Preserve and Conserve … Mending Day

022212_Preserve-And-Conserve2.jpgLet’s do a little calculation…how many items in your house are currently “on pause” –waiting for you to find time to return, repair, restore, or fix them up in some way? You know what I’m talking about -that lovely print you bought on the streets of Paris 6 years ago awaiting a frame, the Jimmy Choos that need new soles, the sweater you bought online that you’ve been meaning to return, the printer repaired.

These untended items eat at our psyche (as unfinished chores do – guilt, guilt, guilt!), but they also whittle away at our pocketbooks. Today’s down economy has reminded us of the value of a dollar, shifting our consciousness toward getting the most of what we have, rather than mindlessly continuing to acquire. Taking care of what we already own to stretch it’s usefulness has to get factored in to our lives. It’s time to recall the habits of our agrarian ancestors and resurrect the “mending day,” a day to conserve and preserve.

Here’s how to get back to our roots in three simple steps:

Corral the items. Rather than feel the burden of addressing each problem as it arises, take a lesson from the old farmstead, and create the equivalent of a modern day mending basket. This can take the form of a dedicated shelf or bin in your hall closet or a running tally of Items-to-Fix on your smart phone. As issues come up, add them to the list, or drop them in the bin (along with the receipt/warranty), so they are waiting for you when you’re ready to deal with them. Corralling items removes the burden of having to remember, and has the added effect of lifting any guilt you may feel every time you walk by that idle blender.

Pick a Day. Conquer the contents of your “mending basket” at a regular time each week, such as every Thursday afternoon or Saturday morning. Life feel too full of other commitments? Consider this a weekly oasis from the intense brainwork of your job, and the emotional demands of your social life–offering the simple satisfaction of a few physical tasks done. As an added incentive, put a ballpark estimate on how much it’s costing you not to return, return, repair or use each item on the list.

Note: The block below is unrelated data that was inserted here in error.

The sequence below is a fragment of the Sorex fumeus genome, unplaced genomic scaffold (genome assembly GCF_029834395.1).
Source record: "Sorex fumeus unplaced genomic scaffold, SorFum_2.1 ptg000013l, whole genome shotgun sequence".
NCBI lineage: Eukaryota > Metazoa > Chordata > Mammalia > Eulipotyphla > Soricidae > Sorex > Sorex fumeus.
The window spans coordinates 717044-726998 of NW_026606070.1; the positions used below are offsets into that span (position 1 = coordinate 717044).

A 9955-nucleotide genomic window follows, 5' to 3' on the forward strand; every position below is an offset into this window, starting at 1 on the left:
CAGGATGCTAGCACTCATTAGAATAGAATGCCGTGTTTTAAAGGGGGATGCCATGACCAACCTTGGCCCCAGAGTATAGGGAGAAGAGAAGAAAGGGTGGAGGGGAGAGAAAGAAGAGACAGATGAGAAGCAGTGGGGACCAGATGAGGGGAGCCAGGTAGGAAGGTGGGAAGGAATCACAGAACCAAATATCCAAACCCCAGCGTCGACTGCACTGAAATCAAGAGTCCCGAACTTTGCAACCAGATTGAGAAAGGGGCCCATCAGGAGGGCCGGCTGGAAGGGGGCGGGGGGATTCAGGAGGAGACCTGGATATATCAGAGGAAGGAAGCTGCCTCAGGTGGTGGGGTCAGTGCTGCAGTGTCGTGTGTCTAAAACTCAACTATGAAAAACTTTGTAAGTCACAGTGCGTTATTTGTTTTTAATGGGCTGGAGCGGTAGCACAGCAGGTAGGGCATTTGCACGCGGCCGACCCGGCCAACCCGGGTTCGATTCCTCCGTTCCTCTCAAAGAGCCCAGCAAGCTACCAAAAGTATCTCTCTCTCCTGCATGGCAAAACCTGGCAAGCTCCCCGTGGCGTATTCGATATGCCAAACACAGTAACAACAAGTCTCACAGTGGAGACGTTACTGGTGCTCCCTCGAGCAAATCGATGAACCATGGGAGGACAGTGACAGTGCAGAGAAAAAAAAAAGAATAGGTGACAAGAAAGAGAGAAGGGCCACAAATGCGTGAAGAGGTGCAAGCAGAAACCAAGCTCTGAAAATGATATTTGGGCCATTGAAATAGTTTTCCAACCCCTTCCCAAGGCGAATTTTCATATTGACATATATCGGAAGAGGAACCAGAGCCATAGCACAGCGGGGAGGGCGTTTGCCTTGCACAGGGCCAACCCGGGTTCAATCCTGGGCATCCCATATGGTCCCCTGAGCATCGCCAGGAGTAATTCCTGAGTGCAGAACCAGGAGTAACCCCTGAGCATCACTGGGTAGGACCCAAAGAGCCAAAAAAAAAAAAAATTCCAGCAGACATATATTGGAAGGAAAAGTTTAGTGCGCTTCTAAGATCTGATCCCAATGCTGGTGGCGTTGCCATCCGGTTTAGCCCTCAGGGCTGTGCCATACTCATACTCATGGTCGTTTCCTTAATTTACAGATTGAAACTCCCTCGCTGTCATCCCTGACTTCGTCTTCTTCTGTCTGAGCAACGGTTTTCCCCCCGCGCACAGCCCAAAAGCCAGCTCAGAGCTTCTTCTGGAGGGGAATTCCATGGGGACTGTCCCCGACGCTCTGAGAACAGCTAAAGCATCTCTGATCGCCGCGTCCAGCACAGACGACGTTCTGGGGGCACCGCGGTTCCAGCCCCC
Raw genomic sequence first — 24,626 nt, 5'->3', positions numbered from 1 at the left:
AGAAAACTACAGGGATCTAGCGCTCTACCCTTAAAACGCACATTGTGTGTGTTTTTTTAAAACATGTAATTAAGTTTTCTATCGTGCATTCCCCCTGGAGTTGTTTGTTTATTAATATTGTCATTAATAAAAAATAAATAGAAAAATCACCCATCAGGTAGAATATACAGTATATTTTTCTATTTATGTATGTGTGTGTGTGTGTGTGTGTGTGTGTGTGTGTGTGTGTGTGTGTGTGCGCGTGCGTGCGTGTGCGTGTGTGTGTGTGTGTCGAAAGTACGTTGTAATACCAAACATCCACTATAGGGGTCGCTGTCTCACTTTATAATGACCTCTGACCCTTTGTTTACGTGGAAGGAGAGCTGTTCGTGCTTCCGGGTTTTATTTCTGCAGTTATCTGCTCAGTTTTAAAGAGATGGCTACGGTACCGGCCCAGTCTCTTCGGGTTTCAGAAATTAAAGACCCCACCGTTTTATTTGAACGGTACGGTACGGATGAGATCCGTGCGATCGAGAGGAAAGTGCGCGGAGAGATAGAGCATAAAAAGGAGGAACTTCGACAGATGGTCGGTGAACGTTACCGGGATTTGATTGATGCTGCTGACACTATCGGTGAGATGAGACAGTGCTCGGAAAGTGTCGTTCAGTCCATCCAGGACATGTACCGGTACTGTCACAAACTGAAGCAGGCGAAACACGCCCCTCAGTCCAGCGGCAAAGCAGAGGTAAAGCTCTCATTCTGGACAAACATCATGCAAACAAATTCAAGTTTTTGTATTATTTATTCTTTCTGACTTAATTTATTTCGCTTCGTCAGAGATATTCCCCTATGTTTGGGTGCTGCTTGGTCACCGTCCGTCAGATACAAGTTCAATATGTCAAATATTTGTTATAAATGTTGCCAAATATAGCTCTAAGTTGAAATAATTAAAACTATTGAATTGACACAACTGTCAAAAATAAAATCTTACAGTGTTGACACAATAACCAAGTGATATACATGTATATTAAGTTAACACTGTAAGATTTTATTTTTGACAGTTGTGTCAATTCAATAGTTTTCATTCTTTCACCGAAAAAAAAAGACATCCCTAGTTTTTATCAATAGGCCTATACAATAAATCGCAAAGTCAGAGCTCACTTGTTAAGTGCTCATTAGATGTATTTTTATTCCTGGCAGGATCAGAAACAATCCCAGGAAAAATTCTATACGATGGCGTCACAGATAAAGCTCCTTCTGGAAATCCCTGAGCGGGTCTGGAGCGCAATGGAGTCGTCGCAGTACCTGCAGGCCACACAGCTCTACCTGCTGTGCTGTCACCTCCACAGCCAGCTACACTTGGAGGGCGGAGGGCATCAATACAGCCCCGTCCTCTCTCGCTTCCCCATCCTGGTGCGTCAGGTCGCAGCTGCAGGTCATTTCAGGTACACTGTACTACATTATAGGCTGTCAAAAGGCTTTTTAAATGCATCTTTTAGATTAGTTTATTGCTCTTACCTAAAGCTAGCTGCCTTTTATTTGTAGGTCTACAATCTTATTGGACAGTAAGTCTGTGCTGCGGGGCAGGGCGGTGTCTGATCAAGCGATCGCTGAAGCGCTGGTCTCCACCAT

Develop Your Network. To fly through your list without a hitch, you’ve got to be prepared with the right tools and resources. If your family is all thumbs, get thee a reliable handyman, a skillful tailor, a good electrician. Invest one or two of your mending days doing research (via friends, Craigs List, Angie’s List, etc.) and become a mindful consumer, only buying from stores and websites that have a good return policy, good tech support and convenient hours.

There’s no doubt preserving and conserving your assets is good for your bank account (just estimate how much it’s costing you not to return, restore or use items), but it’s also good for your soul. Once you get into a routine, “mending day” becomes a regular sure-fire victory over life’s little stuff. What’s more satisfying than a home, and life, in good repair?

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2 Responses to Preserve and Conserve … Mending Day

  1. Jonda Beattie says:

    Love the “mending day” concept. I am always asking clients to pick days to do certain tasks but never thought of this one!

  2. Mike Turner says:

    Fantastic concept. And I love the ‘going back to the roots’ feel of it.

    Mending Day has just become a habit to be formed in my life. Thanks Julie!

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